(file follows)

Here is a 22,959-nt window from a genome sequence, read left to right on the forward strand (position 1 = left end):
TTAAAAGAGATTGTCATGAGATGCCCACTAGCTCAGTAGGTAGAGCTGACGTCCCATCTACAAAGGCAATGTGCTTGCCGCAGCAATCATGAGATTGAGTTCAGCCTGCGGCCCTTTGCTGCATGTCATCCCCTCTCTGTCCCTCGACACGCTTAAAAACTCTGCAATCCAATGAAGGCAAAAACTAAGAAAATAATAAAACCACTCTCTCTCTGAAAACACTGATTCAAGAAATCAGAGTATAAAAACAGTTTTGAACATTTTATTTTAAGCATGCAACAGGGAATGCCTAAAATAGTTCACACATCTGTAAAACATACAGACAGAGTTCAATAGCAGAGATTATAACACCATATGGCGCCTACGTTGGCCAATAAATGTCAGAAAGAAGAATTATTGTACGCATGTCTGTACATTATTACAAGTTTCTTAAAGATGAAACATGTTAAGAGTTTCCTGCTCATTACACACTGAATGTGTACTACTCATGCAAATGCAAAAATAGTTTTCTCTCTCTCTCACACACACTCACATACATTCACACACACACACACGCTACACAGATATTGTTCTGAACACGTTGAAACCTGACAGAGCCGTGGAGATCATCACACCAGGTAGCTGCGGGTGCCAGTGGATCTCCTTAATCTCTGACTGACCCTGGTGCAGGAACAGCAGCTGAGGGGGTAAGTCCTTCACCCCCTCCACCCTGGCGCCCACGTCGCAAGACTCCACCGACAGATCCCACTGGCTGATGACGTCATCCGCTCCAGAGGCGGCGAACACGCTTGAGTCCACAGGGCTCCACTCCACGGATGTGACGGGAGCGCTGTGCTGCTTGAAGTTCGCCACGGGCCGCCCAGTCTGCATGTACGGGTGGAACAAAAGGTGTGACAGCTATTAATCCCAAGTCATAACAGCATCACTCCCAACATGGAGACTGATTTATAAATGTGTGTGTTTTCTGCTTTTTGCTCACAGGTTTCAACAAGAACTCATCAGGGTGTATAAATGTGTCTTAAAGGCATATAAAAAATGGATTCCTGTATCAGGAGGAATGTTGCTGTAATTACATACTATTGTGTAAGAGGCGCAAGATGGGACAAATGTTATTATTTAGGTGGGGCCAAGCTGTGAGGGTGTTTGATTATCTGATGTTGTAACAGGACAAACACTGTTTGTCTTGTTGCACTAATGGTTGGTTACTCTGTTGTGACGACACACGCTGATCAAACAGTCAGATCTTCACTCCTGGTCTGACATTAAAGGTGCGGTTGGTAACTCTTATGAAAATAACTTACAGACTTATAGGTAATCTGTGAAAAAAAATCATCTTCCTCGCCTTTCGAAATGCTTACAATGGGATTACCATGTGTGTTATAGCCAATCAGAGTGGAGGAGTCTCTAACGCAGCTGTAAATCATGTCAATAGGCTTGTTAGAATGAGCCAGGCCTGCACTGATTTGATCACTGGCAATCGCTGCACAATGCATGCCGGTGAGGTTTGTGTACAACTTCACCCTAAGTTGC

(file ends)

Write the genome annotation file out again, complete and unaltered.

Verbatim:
Here is a 22,959-nt window from a genome sequence, read left to right on the forward strand (position 1 = left end):
TTAAAAGAGATTGTCATGAGATGCCCACTAGCTCAGTAGGTAGAGCTGACGTCCCATCTACAAAGGCAATGTGCTTGCCGCAGCAATCATGAGATTGAGTTCAGCCTGCGGCCCTTTGCTGCATGTCATCCCCTCTCTGTCCCTCGACACGCTTAAAAACTCTGCAATCCAATGAAGGCAAAAACTAAGAAAATAATAAAACCACTCTCTCTCTGAAAACACTGATTCAAGAAATCAGAGTATAAAAACAGTTTTGAACATTTTATTTTAAGCATGCAACAGGGAATGCCTAAAATAGTTCACACATCTGTAAAACATACAGACAGAGTTCAATAGCAGAGATTATAACACCATATGGCGCCTACGTTGGCCAATAAATGTCAGAAAGAAGAATTATTGTACGCATGTCTGTACATTATTACAAGTTTCTTAAAGATGAAACATGTTAAGAGTTTCCTGCTCATTACACACTGAATGTGTACTACTCATGCAAATGCAAAAATAGTTTTCTCTCTCTCTCACACACACTCACATACATTCACACACACACACACGCTACACAGATATTGTTCTGAACACGTTGAAACCTGACAGAGCCGTGGAGATCATCACACCAGGTAGCTGCGGGTGCCAGTGGATCTCCTTAATCTCTGACTGACCCTGGTGCAGGAACAGCAGCTGAGGGGGTAAGTCCTTCACCCCCTCCACCCTGGCGCCCACGTCGCAAGACTCCACCGACAGATCCCACTGGCTGATGACGTCATCCGCTCCAGAGGCGGCGAACACGCTTGAGTCCACAGGGCTCCACTCCACGGATGTGACGGGAGCGCTGTGCTGCTTGAAGTTCGCCACGGGCCGCCCAGTCTGCATGTACGGGTGGAACAAAAGGTGTGACAGCTATTAATCCCAAGTCATAACAGCATCACTCCCAACATGGAGACTGATTTATAAATGTGTGTGTTTTCTGCTTTTTGCTCACAGGTTTCAACAAGAACTCATCAGGGTGTATAAATGTGTCTTAAAGGCATATAAAAAATGGATTCCTGTATCAGGAGGAATGTTGCTGTAATTACATACTATTGTGTAAGAGGCGCAAGATGGGACAAATGTTATTATTTAGGTGGGGCCAAGCTGTGAGGGTGTTTGATTATCTGATGTTGTAACAGGACAAACACTGTTTGTCTTGTTGCACTAATGGTTGGTTACTCTGTTGTGACGACACACGCTGATCAAACAGTCAGATCTTCACTCCTGGTCTGACATTAAAGGTGCGGTTGGTAACTCTTATGAAAATAACTTACAGACTTATAGGTAATCTGTGAAAAAAAATCATCTTCCTCGCCTTTCGAAATGCTTACAATGGGATTACCATGTGTGTTATAGCCAATCAGAGTGGAGGAGTCTCTAACGCAGCTGTAAATCATGTCAATAGGCTTGTTAGAATGAGCCAGGCCTGCACTGATTTGATCACTGGCAATCGCTGCACAATGCATGCCGGTGAGGTTTGTGTACAACTTCACCCTAAGTTGC